Niklas Luhmann is widely recognized as one of the most original thinkers in the social sciences today. This major new work further develops the theories of the author by offering a challenging analysis of the relationship between society and the environment.
Luhmann extends the concept of "ecology" to refer to any analysis that looks at connections between social systems and the surrounding environment. He traces the development of the notion of "environment" from the medieval idea—which encompasses both human and natural systems—to our modern definition, which separates social systems from the external environment.
In Luhmann's thought, human beings form part of the environment, while social systems consist only of communications. Utilizing this distinctive theoretical perspective, Luhmann presents a comprehensive catalog of society's reactions to environmental problems. He investigates the spheres of the economy, law, science, politics, religion, and education to show how these areas relate to environmental issues.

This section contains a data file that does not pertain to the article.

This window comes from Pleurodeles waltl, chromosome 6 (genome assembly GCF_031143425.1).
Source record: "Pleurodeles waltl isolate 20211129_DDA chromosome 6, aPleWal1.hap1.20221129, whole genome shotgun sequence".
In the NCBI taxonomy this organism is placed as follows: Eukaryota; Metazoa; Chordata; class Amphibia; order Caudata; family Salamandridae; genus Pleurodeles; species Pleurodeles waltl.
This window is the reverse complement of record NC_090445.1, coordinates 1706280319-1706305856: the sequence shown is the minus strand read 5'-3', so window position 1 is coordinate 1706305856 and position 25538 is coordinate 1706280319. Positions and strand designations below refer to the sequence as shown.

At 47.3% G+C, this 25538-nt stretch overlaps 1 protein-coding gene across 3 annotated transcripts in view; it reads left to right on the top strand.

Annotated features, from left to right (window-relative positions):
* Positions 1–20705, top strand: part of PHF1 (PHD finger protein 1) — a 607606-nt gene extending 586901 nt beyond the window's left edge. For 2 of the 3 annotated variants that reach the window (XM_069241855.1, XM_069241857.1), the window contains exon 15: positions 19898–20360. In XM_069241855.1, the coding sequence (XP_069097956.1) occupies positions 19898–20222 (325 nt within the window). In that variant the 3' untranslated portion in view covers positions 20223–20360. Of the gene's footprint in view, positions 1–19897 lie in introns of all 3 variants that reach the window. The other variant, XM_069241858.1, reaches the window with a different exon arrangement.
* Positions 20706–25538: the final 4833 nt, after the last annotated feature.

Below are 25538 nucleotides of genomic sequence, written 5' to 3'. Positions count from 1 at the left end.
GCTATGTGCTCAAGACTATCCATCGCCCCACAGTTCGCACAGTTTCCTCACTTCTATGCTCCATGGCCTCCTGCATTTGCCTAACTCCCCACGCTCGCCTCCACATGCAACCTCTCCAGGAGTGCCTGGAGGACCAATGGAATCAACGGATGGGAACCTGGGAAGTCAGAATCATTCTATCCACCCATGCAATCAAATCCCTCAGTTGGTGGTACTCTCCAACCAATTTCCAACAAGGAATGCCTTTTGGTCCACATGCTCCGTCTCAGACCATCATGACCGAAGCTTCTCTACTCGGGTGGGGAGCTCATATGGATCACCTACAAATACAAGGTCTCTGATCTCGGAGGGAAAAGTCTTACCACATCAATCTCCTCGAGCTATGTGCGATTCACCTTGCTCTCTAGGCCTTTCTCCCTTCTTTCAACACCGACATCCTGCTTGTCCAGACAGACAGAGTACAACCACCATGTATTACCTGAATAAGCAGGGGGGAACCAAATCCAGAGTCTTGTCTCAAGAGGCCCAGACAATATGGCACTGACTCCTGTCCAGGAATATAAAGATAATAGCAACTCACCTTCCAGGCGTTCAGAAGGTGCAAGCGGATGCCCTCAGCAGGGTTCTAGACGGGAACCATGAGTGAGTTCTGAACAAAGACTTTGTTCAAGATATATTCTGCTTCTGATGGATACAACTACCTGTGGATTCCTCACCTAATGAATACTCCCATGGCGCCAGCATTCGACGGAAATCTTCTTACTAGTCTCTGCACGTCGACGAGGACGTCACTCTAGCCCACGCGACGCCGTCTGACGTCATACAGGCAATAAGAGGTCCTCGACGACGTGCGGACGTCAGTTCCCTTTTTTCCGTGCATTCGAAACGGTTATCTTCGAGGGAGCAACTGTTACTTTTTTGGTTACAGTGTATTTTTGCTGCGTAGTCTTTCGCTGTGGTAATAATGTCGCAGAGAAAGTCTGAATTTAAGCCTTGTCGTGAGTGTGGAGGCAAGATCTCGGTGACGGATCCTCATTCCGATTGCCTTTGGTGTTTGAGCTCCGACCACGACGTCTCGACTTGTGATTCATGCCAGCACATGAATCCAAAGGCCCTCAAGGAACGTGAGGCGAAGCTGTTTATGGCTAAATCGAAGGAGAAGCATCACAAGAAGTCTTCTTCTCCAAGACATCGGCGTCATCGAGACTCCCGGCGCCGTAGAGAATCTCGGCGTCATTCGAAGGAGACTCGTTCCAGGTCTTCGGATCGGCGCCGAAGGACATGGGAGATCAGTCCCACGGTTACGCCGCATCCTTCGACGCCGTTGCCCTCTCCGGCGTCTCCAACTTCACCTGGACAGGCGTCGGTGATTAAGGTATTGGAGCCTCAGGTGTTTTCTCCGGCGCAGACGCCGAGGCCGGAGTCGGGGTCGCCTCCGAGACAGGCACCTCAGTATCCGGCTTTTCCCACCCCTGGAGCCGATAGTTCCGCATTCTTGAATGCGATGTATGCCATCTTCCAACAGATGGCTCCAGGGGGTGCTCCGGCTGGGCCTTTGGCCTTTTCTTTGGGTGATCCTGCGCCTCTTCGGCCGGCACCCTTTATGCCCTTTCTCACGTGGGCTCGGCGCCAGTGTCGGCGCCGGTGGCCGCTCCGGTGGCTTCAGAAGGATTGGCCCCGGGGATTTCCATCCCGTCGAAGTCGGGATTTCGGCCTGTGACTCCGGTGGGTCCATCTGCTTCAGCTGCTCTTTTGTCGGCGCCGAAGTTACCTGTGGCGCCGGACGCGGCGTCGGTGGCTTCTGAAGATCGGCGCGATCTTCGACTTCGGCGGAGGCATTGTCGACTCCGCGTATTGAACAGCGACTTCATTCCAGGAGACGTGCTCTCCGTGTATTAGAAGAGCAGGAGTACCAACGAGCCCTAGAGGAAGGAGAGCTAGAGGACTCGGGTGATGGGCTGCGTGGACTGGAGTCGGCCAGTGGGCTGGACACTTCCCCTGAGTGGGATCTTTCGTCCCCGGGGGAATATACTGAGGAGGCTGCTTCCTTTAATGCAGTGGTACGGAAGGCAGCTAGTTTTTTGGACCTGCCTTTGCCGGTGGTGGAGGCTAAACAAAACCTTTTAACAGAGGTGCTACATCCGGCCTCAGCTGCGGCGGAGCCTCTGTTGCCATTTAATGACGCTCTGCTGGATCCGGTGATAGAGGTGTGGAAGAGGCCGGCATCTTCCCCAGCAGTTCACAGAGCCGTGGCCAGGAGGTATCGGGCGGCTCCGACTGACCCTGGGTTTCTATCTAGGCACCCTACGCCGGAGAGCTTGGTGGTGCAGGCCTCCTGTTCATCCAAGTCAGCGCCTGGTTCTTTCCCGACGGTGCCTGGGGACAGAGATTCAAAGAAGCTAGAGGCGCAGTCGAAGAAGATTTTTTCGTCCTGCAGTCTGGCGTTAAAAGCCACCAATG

Ecological Communication is an important work that critically examines claims central to our society—claims to modernity and rationality. It will be of great importance to scholars and students in sociology, political science, philosophy, anthropology, and law.
|Publisher:||University of Chicago Press|
|Product dimensions:||6.12(w) x 9.27(h) x 0.81(d)|
About the Author
Niklas Luhmann is professor of sociology at the University of Bielefeld, Federal Republic of Germany. He is the author of approximately forty books in German, including, in English translation, The Differentiation of Society, Religious Dogmatics the Evolution of Societies, and Love as Passion: The Codification of Intimacy.
Table of Contents
1. Sociological Abstinence
2. Causes and Responsibilities?
3. Complexity and Evolution
5. The Observation of Observation
6. Communication as a Social Operation
7. Ecological Knowledge and Social Communication
8. Binary Coding
9. Codes, Criteria, Programs
16. Functional Differentiation
17. Restriction and Amplification
Too Little and Too Much Resonance
18. Representation and Self-observation
The 'New Social Movements'
19. Anxiety, Morality and Theory
20. Toward a Rationality of Ecological Communication
21. Environmental Ethics